I have mentioned the book Simplicity Parenting by Kim John Payne with Lisa M. Ross several times in past blogs posts as I have found it to be such an informative, helpful parenting book. I think I have read the whole book all the way through several times, but have continued to use it as a reference ‘reminder’ book looking over particular sections quite regularly. I think each and every chapter has something valuable to offer.
Simplicity Parenting- Using the Extraordinary Power of Less to Raise Calmer, Happier and More Secure Kids, is a book that offers lots of inspiration, loads of ideas and practical advice on ways to create a more simpler, family life.
- Why Simplify
“By simplifying, we protect the environment for childhood’s slow, essential unfolding of self”
“A protected childhood allows for the slow development of identity, well-being and resiliency”.
“Too much stuff leads to too little time and too little depth in the way kids see and explore their worlds”.
- As the families architects we can add a little space and grace, a little less speed and clutter (mental and physical) to our children’s daily lives, striping away many of the unnecessary distracting and overwhelming elements that are scattering our children’s attention and burdening their spirits.
This chapter discusses the importance of simplifying, slowing down, making room for play and exploration and creating calm and security in the home.
2. Soul Fever– (physical VS Soul Fever- emotional overload)
“Simplification is about stripping away the distractions and clutter (physical and mental) that monopolize our attention and threaten our connection.”
- With attention (time) and connection, we can recognise when our child is emotionally overloaded and overwhelmed.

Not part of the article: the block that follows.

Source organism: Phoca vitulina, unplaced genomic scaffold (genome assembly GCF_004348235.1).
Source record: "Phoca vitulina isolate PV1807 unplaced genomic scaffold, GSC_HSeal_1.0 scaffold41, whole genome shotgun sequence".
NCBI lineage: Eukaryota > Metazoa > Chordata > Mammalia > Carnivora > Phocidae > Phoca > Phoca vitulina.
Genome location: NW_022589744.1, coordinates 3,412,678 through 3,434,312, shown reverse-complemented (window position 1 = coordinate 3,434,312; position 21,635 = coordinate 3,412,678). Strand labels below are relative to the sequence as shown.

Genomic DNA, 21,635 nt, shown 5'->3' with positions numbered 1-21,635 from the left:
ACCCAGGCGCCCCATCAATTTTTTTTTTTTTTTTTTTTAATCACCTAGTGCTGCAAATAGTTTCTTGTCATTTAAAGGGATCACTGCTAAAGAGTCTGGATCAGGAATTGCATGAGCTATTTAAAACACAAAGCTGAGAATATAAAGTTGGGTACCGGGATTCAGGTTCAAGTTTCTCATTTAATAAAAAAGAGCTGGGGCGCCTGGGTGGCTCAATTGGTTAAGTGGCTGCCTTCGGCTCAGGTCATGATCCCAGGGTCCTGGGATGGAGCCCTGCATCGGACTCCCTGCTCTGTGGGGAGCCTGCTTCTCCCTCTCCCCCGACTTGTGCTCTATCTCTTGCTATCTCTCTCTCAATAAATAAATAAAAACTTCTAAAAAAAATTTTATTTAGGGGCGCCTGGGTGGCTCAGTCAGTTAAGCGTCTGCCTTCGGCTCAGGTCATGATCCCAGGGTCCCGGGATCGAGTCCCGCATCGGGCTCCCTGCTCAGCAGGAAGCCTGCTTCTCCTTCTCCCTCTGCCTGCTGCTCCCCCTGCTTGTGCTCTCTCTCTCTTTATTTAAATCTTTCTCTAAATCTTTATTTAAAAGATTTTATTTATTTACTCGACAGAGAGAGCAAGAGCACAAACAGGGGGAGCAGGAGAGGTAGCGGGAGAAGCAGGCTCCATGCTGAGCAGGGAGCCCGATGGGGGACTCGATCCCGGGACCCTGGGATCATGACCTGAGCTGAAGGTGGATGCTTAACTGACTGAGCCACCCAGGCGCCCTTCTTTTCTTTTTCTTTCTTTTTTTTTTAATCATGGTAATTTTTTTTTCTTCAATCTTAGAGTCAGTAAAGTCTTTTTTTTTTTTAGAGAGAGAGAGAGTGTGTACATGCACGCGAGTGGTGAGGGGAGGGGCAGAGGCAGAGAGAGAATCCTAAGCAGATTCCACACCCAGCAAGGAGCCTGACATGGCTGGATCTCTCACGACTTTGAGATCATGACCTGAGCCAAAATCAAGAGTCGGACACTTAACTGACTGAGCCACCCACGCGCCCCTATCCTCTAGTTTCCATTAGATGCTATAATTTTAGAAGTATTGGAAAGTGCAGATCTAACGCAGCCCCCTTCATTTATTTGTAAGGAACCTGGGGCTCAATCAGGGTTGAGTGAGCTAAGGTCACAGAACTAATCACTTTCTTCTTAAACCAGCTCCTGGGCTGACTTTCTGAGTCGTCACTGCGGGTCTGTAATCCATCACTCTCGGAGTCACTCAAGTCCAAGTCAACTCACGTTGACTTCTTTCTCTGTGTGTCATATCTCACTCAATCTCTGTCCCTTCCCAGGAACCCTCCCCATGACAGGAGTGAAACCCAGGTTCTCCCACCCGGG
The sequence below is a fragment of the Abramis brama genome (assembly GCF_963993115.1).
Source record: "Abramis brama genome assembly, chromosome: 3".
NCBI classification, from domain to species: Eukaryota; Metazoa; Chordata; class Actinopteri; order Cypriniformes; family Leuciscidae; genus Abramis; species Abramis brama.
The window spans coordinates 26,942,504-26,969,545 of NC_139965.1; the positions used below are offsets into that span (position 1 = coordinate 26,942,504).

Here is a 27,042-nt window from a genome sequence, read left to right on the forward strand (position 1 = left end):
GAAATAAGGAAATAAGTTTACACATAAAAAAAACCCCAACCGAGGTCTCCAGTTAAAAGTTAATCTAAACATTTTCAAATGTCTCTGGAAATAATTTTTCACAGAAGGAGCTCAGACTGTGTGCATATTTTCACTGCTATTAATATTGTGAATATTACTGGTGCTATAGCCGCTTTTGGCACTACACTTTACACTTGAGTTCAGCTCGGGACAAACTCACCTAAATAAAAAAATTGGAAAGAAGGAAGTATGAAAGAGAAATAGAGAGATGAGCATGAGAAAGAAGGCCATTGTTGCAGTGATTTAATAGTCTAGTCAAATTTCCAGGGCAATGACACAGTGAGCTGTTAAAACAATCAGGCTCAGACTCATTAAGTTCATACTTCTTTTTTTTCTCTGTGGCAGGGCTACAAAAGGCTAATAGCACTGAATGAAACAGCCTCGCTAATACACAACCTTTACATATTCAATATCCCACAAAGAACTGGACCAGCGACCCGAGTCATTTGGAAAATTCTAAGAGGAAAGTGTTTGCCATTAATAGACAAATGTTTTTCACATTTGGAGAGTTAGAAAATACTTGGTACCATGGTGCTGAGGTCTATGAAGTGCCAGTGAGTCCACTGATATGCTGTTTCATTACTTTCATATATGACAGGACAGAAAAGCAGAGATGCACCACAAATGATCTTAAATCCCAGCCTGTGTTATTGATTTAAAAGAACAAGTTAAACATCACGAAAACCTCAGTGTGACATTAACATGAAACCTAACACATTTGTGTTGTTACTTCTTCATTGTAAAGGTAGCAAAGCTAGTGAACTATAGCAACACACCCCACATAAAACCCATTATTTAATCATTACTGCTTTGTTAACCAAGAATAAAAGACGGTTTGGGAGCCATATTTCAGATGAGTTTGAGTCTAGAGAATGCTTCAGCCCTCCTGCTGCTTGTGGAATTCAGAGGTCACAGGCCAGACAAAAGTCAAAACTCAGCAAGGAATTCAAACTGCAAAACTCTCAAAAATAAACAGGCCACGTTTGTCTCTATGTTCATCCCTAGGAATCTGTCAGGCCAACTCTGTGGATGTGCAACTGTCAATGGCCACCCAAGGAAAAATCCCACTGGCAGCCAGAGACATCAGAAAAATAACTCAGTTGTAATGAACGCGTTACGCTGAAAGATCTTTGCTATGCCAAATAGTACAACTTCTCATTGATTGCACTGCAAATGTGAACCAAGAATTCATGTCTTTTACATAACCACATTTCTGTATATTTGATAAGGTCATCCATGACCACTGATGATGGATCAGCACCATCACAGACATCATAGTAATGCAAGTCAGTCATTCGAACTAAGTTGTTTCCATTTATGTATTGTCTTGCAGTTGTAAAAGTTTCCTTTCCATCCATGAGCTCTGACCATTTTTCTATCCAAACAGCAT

- Noticing the difference between physical and soul fever, quieting (slowing) everything down, bringing them close (connection) and letting it run it’s course and them making way for a slow, strong return (emotional recovery).
“No one gets to skip soul fevers and growing pains in life. In order to learn who they are, and what feels right to them, a child must grapple with emotional upsets”.
This chapter focuses on how to recognise and respond when our children are feeling overwhelmed (physically or emotionally) by offering them love, time, security, care and support.
3. The Environment
“Children need time to become themselves- through play and social interaction. If you overwhelm a child with stuff- with choices and pseudochoices- before they are ready, they will only know one emotional gesture:” More!”
Toys- “A smaller more manageable quantity of toys invites deeper play and engagement. An avalanche of toys invites emotional disconnect and a sense of overwhelm.
The Environment- “Too much stimulation causes sensory overload. Adjust the tone and volume not only of sounds, but also smells and light in your home.”
This section of the book focuses in detail on the child’s bedroom with a focus on how to avoid sensory overload- (scent, lighting, sounds) and what types of toys to keep out and how to organise/rotate the rest. This chapter also discusses social interaction, movement, Art and music, books and clothes.
The aim is to simplify all areas of the home, reduce clutter (curb the excess), reduce overwhelm therefore creating a home that is peaceful (restful to the senses) and calm.
“Increasing the rhythm of your home life is one of the most powerful ways of simplifying your children’s lives.”
“Rhythm and ritual is what we aim for; predictability may be what we can achieve.”